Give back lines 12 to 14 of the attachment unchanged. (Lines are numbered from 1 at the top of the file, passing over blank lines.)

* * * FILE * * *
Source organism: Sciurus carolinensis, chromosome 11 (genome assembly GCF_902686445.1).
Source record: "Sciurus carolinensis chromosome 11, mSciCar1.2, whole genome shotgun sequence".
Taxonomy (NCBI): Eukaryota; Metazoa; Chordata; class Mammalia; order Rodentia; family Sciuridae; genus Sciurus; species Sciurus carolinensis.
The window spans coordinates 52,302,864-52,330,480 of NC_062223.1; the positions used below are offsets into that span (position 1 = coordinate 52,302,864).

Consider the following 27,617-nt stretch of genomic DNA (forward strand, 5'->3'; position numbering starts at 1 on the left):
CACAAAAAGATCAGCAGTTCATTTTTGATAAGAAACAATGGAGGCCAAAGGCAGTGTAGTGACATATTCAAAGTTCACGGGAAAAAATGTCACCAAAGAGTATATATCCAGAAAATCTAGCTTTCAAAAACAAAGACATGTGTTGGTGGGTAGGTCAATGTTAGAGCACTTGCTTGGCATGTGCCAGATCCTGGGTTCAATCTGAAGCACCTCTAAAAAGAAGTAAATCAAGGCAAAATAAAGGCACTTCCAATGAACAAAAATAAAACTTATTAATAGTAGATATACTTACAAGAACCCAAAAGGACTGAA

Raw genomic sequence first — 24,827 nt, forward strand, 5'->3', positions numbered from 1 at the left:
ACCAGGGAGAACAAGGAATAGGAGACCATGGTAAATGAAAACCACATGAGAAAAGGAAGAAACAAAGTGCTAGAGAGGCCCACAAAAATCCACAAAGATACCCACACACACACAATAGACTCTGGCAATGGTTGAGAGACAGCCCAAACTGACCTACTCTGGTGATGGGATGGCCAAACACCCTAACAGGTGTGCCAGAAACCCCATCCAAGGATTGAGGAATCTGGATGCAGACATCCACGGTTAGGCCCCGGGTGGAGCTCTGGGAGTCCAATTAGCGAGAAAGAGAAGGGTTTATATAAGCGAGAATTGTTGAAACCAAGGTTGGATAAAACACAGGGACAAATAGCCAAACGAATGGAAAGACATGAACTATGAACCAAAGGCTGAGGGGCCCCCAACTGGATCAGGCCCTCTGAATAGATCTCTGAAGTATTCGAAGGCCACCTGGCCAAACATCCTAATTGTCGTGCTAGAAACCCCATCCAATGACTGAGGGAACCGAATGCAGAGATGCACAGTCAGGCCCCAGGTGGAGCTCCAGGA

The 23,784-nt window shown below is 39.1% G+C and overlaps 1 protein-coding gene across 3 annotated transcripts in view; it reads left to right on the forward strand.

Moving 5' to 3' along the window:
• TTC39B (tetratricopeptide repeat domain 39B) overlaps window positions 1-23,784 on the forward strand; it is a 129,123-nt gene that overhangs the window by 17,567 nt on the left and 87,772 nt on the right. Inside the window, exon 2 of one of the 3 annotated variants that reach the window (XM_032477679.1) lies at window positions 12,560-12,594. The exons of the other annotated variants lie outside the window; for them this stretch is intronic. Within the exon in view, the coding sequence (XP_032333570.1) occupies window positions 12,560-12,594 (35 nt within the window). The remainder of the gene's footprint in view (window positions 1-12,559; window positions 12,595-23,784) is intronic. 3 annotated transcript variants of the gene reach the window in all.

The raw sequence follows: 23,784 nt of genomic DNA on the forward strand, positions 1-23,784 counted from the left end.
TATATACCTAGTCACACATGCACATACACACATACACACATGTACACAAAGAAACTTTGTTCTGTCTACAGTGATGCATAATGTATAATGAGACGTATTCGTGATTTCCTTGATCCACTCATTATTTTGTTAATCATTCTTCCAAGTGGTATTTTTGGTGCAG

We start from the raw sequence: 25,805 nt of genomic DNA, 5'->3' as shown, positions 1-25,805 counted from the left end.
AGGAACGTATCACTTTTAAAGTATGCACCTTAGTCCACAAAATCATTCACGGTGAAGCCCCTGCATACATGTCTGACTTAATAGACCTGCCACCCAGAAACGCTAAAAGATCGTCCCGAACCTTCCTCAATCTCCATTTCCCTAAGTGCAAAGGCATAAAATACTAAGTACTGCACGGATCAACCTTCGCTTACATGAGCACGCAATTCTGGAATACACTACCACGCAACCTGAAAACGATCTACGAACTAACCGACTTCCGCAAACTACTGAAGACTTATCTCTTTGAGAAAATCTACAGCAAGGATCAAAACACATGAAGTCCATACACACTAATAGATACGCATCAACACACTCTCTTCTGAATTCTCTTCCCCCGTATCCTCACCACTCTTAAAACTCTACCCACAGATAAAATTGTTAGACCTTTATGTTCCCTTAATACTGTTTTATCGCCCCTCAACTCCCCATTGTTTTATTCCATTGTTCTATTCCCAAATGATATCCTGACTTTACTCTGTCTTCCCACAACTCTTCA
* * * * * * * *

The raw sequence follows: 23,784 nt of genomic DNA on the forward strand, positions 1-23,784 counted from the left end.
TATATACCTAGTCACACATGCACATACACACATACACACATGTACACAAAGAAACTTTGTTCTGTCTACAGTGATGCATAATGTATAATGAGACGTATTCGTGATTTCCTTGATCCACTCATTATTTTGTTAATCATTCTTCCAAGTGGTATTTTTGGTGCAG

We start from the raw sequence: 25,805 nt of genomic DNA, 5'->3' as shown, positions 1-25,805 counted from the left end.